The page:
Group tours former Joliet lockup with eye on saving it
By Bob Okon firstname.lastname@example.org July 19, 2011 9:15PM
People walk towards the entrance of the shuttered Joliet Correctional Center on Tuesday, July 19, 2011. State Sen. A.J. Wilhelmi led a tour to revive interest in the facility. | Matthew Grotto~Sun-Times Media
About Joliet Correctional Center
1858: Built by convict labor with limestone quarried on the site.
1866: George Chase, a convicted horse thief, was executed for killing Deputy Warden Joe Clark during an attempted escape.
1924: Nathan Leopold and Richard Loeb were sentenced to life in the Joliet prison for the kidnapping and murder of Robert Franks, known as “the crime of the century.” Defended by Clarence Darrow, the pair escaped the death penalty.
1932: George “Baby Face” Nelson, a bank robber and killer, was being returned to the prison from a court appearance when someone smuggled a gun to him. Nelson pulled the gun on his guard at the prison gate and forced a cab to drive him to Chicago.
1939: Elvyn Wood of Morris executed for the murder of his best friend for money. Wood was one of 13 men executed by electric chair between 1928 and 1942 at the Joliet prison.
1973: Members of the Black P. Stone Nation and other Chicago gangs take over cell block. One inmate was killed by the rioters.
Average daily population: 1,213
Showbiz: Featured in the movies “The Blues Brothers” and “Let’s Go to Prison,” and the TV show, “Prison Break.”
Updated: November 8, 2011 12:33AM
JOLIET — The old Joliet prison is falling apart on the inside.
City and regional planners are taking a new look at the potential for putting the historic and famous prison to commercial use.
But job one was made clear in a Tuesday tour organized by state Sen. A.J. Wilhelmi, D-Joliet.
“We need to secure the property,” said Wilhelmi, who also heads a Collins Street Task Force that looks out for future development opportunities at the prison and other sites along Collins Street.
“I don’t think there’s another piece of property like this in the state of Illinois,” Wilhelmi said. “How do we preserve it? And, how do we maximize the use of it?”
To make his point, Wilhelmi had some of the leaders of state government in the tour: Warren Ribley, head of the Department of Commerce and Economic Opportunity; Jan Kostner, head of the Bureau of Tourism; and Salvador “Tony” Godinez, head of the Department of Corrections.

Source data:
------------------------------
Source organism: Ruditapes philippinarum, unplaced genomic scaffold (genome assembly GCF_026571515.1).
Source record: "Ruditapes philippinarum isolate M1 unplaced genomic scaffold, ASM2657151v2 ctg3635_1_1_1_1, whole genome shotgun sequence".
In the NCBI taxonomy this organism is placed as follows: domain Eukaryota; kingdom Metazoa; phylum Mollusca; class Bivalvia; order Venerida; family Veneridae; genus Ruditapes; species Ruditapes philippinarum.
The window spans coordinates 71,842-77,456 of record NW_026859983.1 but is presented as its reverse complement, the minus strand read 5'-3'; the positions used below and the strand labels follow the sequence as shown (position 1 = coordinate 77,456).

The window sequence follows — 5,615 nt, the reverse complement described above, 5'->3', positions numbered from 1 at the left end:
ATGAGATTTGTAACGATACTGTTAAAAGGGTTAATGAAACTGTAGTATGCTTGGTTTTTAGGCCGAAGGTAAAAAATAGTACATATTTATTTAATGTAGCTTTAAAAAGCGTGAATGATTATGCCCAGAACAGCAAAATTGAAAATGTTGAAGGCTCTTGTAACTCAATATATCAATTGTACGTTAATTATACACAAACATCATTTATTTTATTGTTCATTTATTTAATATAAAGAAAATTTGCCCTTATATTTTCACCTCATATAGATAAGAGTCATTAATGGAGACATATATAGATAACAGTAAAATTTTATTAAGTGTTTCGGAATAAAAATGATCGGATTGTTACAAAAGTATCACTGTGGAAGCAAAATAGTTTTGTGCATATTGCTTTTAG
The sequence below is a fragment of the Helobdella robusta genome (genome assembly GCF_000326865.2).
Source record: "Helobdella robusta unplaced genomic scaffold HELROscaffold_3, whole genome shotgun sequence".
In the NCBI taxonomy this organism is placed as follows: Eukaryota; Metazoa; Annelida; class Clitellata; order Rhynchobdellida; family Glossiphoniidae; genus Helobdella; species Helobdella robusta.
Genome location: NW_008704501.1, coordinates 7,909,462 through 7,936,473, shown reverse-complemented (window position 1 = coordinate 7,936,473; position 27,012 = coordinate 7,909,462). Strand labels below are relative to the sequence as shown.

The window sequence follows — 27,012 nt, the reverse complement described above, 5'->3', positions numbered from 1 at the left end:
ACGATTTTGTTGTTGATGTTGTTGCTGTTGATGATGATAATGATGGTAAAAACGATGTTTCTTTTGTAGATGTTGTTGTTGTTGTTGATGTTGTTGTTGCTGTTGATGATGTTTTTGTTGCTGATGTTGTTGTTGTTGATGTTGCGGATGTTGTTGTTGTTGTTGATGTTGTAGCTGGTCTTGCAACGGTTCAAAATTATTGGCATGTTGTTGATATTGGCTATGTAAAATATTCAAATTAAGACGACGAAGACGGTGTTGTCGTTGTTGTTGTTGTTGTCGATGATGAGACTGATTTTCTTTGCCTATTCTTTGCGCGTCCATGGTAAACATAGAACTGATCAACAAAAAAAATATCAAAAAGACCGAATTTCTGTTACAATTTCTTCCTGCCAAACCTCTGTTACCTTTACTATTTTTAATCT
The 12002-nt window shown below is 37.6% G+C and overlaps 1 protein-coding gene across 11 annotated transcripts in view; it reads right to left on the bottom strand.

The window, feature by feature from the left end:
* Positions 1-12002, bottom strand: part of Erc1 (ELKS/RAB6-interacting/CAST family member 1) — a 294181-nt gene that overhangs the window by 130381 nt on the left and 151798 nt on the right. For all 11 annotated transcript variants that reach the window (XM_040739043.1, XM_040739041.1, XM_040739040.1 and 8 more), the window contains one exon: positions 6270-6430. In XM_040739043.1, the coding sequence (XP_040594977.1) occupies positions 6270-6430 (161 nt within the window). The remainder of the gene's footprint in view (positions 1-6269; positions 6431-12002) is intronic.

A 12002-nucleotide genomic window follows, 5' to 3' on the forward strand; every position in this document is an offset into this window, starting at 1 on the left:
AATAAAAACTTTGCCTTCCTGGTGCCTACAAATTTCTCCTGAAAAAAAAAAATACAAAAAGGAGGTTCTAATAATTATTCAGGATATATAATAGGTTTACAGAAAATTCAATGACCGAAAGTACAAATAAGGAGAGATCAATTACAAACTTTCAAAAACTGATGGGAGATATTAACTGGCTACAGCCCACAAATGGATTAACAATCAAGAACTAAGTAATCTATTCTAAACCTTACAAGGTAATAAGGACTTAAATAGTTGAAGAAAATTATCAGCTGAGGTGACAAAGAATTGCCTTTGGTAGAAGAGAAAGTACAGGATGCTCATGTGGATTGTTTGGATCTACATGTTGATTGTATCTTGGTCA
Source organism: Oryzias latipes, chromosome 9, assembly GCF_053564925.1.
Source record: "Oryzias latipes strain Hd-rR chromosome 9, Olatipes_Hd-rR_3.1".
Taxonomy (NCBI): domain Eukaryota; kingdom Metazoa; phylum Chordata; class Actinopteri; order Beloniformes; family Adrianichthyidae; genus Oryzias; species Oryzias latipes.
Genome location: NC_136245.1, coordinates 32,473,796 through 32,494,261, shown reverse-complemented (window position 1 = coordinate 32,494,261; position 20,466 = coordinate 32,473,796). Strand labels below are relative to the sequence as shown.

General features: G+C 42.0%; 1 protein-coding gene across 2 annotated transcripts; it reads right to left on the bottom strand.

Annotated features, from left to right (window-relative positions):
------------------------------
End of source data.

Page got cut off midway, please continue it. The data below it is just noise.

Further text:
What the group of more than 50 people saw was impressive at times and at other times not.
Paint peeled from ceilings like stalactites hanging in a dark cave. The hard metal of prison bars turning to rust. And, shattered glass covered the floor of offices that still showed the handiwork of hand-crafted wood panelling from a past era.
Even so, tour guide Kevin Senor offered the kind of information that showed why there is an enduring interest in the Joliet prison made famous in both film and the annals of crime.
“The first brick was laid here in 1858,” Senor said, letting the fact settle in that the structure dates back a century and a half.
Some 150 buildings stretch across the 26 acres of prison property, including seven cell towers, a gymnasium, a hospital and a power plant. A cafeteria contains bright orange tables and a barred catwalk.
“The officers had weapons up there, and they would control the inmates,” Senor said.
Senor, because of his experience as the former business manager of the prison, could even give a sense of what life was like at the prison before it closed in 2002.
“When the place was open, the inmates were required to keep up the yards,” Senor said. “The yards were immaculate when they did it. The inmates had pride.”
The yards are now high with weeds. Nothing is immaculate inside the Joliet Correctional Center, although the place still gives an impressive aura from the outside. The limestone structure stands strong when viewed from the front parking lot that two years ago was converted into a tourist stop with historical information posted on placards paid for by the city of Joliet and state of Illinois.
The Joliet City Council just Monday accepted a $15,000 grant from the Chicago Metropolitan Agency for Planning that will be used to strategize a redevelopment plan for both the prison and nearby U.S. Steel plant, which also has been vacant for years. The Chicago-based Urban Land Institute will be part of that effort.
This is not the first time the city has tried to develop a plan for the prison site.
A Chicago-based real estate developer in 2008 offered to help find development prospects for the property. But that venture faded as the economy declined.
Even so, there is a lot of interest in the prison, said Tony Contos, director of the Joliet Area Historical Museum and part of the tour group.
Asked if the museum gets inquiries about the prison, Contos answered, “Always. All of the visitors, whether they’re from this country or around the world, ask if there’s a chance that the prison will open.”
Contos said just a 20-minute tour through a small part of the prison would draw people.
But even that is difficult to do right now, state officials said, because of the potential liability of opening the property to visitors.
Still, Wilhelmi said, that’s the sort of thing he has in mind for the future of the Joliet prison.
“We have to be creative in our planning,” he said. “Every year that goes by the property is in worse condition. The point is we have to take action now to get the property in the right condition.”
State funding is a problem, he acknowledged. Wilhelmi and others say they’d look for nongovernment partners in trying to invest money back into the prison.
Do nothing, Mayor Thomas Giarrante noted, and a big piece of Joliet history could go away.
“If nothing is done, it’s going to deteriorate and eventually it will have to be torn down,” Giarrante said. “Hopefully, we’ll get the right people to develop this place.”
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